Local man perfects art of piercing


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Steve Easley, the owner of Release Body Modification, gave himself his first piercing when he was 13.

"[It] was not professional by any means," Easley said.

He had no professional tools to get the stud into the skin between his chin and bottom lip.

"The way I went about doing it was absolutely ridiculous," the 28-year-old said. "I took a guitar pick and put it between my bottom lip and my gum. Then I took an X-Acto knife and spun it into my lip until the hole was big enough to fit the stud.

Now the hole is about the size of nickel. It is filled with a large stone that separates his chin and bottom lip.

As a 7-year-old, he knew he wanted to work in a tattoo shop. He could only enter the shops with an adult at that age, so he used to make his uncle's girlfriend pretend she was his mother so he could watch the artists work.

"I used to draw a lot in elementary and middle school," said Easley, who now has countless tattoos sneaking out from the sleeves and neck of his black sweater. "But I lost interest in doing tattoos because they are so permanent; the smallest error, and it completely falls apart. Around middle school, I became interested in piercings."

He began piercing as an apprentice at the age of 16, two years too young to get the piercings he was giving to customers.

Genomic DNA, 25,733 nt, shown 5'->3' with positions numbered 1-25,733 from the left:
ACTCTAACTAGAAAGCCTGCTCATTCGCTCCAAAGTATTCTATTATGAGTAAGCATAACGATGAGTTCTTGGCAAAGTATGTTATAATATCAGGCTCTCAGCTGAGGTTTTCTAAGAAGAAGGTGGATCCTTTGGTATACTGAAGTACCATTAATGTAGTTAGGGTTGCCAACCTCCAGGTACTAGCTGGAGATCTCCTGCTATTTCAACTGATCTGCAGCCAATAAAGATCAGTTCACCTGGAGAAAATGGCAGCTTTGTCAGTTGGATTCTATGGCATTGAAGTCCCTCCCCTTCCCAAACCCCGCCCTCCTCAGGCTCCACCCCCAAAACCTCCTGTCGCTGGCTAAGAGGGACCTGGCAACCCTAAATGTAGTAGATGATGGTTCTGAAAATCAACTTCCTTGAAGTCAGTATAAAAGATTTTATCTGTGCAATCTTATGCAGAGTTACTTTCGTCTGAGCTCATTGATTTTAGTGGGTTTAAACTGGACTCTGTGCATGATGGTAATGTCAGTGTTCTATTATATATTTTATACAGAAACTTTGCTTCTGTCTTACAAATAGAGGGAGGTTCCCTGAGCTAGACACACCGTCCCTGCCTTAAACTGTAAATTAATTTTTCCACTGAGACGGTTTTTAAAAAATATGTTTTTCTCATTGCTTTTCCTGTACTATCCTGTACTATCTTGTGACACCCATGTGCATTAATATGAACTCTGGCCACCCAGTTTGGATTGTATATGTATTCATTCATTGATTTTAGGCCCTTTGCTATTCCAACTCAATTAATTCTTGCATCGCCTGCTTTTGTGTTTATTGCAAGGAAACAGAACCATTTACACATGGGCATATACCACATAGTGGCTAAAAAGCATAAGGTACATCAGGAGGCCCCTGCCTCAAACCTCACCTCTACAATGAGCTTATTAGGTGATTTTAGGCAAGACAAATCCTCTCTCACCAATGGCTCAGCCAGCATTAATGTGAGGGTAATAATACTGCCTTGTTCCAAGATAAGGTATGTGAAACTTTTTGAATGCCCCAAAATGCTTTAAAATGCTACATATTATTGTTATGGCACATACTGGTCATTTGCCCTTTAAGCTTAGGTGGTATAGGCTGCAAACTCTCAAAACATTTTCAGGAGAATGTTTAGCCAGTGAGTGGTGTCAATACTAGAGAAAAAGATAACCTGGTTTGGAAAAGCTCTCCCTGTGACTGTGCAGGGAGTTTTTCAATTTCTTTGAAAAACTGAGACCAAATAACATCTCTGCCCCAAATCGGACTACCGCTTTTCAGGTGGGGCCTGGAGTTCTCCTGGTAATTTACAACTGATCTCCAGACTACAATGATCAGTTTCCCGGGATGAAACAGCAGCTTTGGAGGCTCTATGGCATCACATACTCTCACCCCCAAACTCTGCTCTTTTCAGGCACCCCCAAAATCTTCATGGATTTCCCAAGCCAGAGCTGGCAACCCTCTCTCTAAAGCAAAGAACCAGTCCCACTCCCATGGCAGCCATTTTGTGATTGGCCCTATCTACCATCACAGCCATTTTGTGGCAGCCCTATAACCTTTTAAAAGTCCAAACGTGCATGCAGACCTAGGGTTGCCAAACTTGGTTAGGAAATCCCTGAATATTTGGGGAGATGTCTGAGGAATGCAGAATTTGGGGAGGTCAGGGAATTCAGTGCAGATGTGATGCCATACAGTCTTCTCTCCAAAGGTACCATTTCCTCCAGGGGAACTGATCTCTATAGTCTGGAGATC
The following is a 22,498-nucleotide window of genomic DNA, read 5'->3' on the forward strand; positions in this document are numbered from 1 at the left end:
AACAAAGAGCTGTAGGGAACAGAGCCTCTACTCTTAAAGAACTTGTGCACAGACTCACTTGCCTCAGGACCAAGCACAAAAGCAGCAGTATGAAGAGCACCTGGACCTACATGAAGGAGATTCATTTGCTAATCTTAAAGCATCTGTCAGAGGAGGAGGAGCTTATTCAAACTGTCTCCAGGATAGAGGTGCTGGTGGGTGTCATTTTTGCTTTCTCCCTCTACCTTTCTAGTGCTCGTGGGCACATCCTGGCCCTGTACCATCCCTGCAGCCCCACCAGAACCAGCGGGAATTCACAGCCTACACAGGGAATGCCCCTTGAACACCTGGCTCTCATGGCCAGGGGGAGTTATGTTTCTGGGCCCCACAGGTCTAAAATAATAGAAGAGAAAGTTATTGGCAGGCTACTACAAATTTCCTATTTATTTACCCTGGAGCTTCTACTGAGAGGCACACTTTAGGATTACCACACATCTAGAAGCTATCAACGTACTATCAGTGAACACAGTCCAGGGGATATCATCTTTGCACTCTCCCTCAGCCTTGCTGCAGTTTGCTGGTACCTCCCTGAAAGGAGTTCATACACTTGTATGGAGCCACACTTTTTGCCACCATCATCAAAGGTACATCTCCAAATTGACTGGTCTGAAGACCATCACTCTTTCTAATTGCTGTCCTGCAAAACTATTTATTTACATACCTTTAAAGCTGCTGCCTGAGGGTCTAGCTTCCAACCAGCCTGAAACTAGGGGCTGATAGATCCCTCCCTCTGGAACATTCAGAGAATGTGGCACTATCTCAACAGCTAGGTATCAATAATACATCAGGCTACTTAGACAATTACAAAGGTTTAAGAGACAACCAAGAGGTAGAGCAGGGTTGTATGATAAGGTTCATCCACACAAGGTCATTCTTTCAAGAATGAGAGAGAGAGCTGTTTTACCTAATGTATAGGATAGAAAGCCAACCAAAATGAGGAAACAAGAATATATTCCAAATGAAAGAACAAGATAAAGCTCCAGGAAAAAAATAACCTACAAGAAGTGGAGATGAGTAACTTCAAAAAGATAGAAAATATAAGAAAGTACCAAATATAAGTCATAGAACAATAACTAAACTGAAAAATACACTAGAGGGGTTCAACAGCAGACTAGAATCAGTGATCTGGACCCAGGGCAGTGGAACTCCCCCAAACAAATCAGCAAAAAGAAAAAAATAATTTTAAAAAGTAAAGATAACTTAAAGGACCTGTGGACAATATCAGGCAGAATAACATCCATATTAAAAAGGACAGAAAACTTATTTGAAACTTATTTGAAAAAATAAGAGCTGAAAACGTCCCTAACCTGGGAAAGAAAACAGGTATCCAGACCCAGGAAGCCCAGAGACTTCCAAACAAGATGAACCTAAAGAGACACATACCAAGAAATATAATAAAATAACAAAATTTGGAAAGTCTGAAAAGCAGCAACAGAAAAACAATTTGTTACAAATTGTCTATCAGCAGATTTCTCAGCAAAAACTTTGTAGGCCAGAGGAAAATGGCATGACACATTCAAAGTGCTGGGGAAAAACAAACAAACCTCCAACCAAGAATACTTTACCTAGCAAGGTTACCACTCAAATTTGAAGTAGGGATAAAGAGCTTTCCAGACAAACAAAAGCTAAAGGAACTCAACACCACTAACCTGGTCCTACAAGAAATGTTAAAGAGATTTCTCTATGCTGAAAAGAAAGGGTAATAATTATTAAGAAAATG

His work schedule did not reflect his age. He went to school from 9:30 a.m. to noon, directly followed by apprenticeship until 8 p.m. He then slept for a few hours until his job at a dog-food factory from 11:30 p.m. to 6 a.m., followed by a few more hours of sleep until school again.

Easley began working for the shop he apprenticed at in Clinton and eventually made his way to Iowa City to do piercings at Nemesis Tattoo Studios.

"[Easley] has come a long way since I first met him," said friend and colleague Kyle Bingham. "He was piercing up in the front corner of [Nemesis]. He took the money he made from working, saved it, and bought a bunch of jewelry. Doing that allowed him to open [Release]."

Today, Easley has an apprentice of his own, 19-year-old Morgan Deheer of Des Moines. Deheer, who is four months into a two-year apprenticeship, said she hopes she will be able to continue working with Easley once her apprenticeship is complete.

"I started coming here because Steve is a really good piercer," she said. "He does a lot of cool stuff that I'm interested in, like suspensions and pulls."

People who practice suspension — piercing large hooks into a person's skin and then lifting them off the ground by the hooks — are uncommon in Iowa City, but Easley recently started a suspension group. The group boasts about a dozen people already, and Easley said he hopes it will grow.

Suspension is a practice that Easley said he's come to enjoy in the past six years since he first experienced it.

"Everybody has her or his own reason [for suspension]," Easley said. "Entertainment, religious practices, rights of passage, to prove to themselves that they can. The way that I see it, if you can have your body lifted off the ground from hooks in your flesh, then what can't you accomplish?"

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